I am really curious about what will be created out of this very intriguing project. If it works out the way it possibly could, it should be a travelling exhibition, or, other areas could conduct similar initiatives.

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Wildfire briefing, December 18, 2014

Possible wildfire suppression scam

From the Rapid City Fire Department:

Scam Alert: Investigators for the RCPD would like to inform the public of a possible scam targeting local businesses. An individual has been soliciting donations for an organization called ‘Atta Katta Wildland Fire Suppression.’ The Rapid City Police Department has reason to believe that this organization is fraudulent. If you’ve been solicited for a donation to this organization, please contact Sgt. Warren Poches at 394.4134.

Moonlight fire scandal continues to grow

The accusations of prosecutorial abuse, fraud, and government coverups related to the 2007 Moonlight Fire in northern California are gathering more nationwide attention. Here is how an article by Kathleen Parker begins:

First there’s the spark, then the conflagration, followed by the litigation and then, surely, the movie. Call it “Moonlight Fire,” and prepare to suspend disbelief. The story is a doozy — a tale of corruption, prosecutorial abuse, alleged fraud upon the court, and possible government cover-ups in the service of power and greed. All the script needs is a Forest Service employee urinating on his bare feet in his lookout tower just as the fire was beginning.

What?!

This is what a real-life ranger discovered when she went to the tower to pick up a radio for repair. She also reported spotting a small glass pipe and smelling marijuana. As for the urinary exercise, the lookout said he was treating his athlete’s foot. But of course.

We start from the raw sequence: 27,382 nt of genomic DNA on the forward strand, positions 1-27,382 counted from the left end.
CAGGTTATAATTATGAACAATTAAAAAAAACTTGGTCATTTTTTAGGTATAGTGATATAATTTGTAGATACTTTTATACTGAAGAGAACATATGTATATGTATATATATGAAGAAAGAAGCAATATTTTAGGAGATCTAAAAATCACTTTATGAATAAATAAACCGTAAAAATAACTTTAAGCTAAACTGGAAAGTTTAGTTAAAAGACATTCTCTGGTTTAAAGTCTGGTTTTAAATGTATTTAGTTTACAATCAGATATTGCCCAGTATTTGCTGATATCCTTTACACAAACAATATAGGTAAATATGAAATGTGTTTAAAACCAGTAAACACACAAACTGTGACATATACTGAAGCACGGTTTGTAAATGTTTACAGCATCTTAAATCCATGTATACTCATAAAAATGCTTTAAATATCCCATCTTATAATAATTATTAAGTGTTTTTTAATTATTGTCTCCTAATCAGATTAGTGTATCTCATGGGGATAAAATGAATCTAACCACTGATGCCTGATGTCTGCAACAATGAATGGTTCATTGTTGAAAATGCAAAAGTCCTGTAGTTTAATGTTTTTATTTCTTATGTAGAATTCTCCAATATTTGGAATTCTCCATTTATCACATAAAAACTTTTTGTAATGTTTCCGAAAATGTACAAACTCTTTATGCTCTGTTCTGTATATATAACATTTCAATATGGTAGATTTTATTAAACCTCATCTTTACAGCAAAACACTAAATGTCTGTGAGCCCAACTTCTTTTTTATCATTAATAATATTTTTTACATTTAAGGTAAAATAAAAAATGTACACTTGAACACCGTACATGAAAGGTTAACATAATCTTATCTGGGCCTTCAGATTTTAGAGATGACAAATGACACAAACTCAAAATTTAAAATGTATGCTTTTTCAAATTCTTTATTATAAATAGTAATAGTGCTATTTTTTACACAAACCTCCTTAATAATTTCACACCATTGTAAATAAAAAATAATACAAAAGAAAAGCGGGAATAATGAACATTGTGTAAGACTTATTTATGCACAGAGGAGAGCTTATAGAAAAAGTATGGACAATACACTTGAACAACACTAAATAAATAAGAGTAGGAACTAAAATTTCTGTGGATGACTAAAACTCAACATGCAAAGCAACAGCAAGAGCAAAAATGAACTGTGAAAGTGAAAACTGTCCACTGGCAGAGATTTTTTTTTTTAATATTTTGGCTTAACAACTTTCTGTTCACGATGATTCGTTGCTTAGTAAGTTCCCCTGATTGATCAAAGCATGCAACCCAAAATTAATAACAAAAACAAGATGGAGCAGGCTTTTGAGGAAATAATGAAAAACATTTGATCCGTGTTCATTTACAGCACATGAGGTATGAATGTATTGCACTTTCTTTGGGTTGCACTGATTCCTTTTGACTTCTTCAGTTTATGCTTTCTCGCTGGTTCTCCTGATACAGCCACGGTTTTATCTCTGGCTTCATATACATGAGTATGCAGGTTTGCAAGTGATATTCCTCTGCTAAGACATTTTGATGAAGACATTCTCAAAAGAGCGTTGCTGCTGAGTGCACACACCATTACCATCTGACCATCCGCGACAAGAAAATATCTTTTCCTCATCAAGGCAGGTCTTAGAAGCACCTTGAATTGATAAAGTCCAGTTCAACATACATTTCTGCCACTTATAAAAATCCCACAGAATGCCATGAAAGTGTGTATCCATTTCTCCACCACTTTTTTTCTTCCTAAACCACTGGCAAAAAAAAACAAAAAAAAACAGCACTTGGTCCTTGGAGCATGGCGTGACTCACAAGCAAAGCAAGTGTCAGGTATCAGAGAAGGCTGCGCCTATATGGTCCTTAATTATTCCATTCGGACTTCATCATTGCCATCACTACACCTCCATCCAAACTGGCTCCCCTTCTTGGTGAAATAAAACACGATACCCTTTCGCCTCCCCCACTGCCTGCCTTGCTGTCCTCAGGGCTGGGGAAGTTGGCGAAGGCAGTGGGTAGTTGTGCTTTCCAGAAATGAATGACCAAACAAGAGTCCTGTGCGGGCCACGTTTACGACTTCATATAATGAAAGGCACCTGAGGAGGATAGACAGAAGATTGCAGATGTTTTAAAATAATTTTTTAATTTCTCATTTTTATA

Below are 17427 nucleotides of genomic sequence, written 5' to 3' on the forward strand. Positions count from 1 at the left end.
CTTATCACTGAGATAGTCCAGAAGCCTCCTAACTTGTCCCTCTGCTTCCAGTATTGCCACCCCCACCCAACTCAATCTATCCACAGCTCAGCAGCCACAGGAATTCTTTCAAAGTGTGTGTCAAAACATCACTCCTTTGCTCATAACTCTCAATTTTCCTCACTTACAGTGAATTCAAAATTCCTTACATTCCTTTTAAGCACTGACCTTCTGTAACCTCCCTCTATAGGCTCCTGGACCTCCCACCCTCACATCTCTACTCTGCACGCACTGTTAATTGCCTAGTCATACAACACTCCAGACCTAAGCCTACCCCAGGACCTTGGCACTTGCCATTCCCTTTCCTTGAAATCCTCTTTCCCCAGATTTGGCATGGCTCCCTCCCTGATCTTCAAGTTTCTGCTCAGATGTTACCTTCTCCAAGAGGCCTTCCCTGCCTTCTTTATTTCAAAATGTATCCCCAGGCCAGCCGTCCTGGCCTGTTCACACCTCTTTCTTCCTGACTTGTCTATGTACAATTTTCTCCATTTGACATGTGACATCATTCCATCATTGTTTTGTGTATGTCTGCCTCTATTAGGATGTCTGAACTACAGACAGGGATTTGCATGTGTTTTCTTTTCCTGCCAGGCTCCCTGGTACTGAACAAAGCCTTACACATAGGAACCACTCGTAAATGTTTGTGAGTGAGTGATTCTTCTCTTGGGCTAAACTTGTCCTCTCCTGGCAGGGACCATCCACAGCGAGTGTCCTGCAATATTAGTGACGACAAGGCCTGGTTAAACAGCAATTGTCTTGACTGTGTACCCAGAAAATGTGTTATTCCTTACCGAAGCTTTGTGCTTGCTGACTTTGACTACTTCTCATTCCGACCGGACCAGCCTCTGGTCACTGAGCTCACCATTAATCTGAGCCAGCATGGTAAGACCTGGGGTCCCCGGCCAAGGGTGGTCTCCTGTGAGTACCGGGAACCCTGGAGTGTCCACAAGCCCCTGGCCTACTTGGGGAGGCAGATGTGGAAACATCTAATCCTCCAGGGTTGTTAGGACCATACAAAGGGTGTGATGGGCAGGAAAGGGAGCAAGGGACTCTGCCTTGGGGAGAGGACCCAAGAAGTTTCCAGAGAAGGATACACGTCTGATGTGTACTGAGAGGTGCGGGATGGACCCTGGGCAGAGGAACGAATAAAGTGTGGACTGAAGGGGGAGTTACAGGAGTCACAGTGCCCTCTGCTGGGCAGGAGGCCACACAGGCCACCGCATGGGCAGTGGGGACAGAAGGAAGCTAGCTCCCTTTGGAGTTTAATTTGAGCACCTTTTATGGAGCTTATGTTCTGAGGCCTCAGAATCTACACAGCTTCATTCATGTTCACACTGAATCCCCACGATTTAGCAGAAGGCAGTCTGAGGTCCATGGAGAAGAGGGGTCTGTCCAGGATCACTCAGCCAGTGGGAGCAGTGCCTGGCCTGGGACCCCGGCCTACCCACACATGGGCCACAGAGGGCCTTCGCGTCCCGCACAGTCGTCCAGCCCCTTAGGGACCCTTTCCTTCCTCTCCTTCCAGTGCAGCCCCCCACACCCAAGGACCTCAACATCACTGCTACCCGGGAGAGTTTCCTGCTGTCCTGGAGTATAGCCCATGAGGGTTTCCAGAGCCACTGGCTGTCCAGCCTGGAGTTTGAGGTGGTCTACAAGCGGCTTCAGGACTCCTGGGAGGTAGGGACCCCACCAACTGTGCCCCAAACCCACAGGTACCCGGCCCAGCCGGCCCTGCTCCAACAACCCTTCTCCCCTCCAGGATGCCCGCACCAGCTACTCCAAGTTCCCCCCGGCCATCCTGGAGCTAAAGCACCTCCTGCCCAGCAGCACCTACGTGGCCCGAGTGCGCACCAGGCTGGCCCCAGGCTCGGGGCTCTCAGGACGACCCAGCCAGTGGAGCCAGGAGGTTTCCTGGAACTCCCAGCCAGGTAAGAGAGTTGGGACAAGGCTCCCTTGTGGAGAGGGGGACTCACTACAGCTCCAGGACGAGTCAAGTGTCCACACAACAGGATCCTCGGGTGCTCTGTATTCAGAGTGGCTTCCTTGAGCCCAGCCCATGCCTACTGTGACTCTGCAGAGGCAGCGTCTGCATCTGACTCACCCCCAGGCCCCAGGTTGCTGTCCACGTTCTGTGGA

So goes one of the more colorful anecdotes surrounding the 2007 California wildfire that burned up to 65,000 acres — 45,000 of them on federal land — in the northern Sierra Nevada Mountains…

Jonathan Keim also wrote about the debacle for the National Review.

Articles at Wildfire Today tagged Moonlight Fire.

Study on the Rim Fire recommends more interagency prescribed fires

Excerpts from an article a KSBW:

A fierce wildfire that scorched part of Yosemite National Park burned less intensely in places that had fires in recent years – a finding that researchers said Wednesday supports a belief that controlled burning often curtails extreme fires.

The U.S. Forest Service study focused on areas of the Rim Fire that burned 400 square miles in Stanislaus National Forest, Yosemite’s backcountry and private timber land.

It was the largest fire in the recorded history of the Sierra Nevada. It destroyed 11 homes and cost more than $125 million to fight.

Areas hit by the Rim Fire within Yosemite had burned within 14 years and experienced less intense flames, said U.S. Forest Service Pacific Southwest Research Station, which authored the study.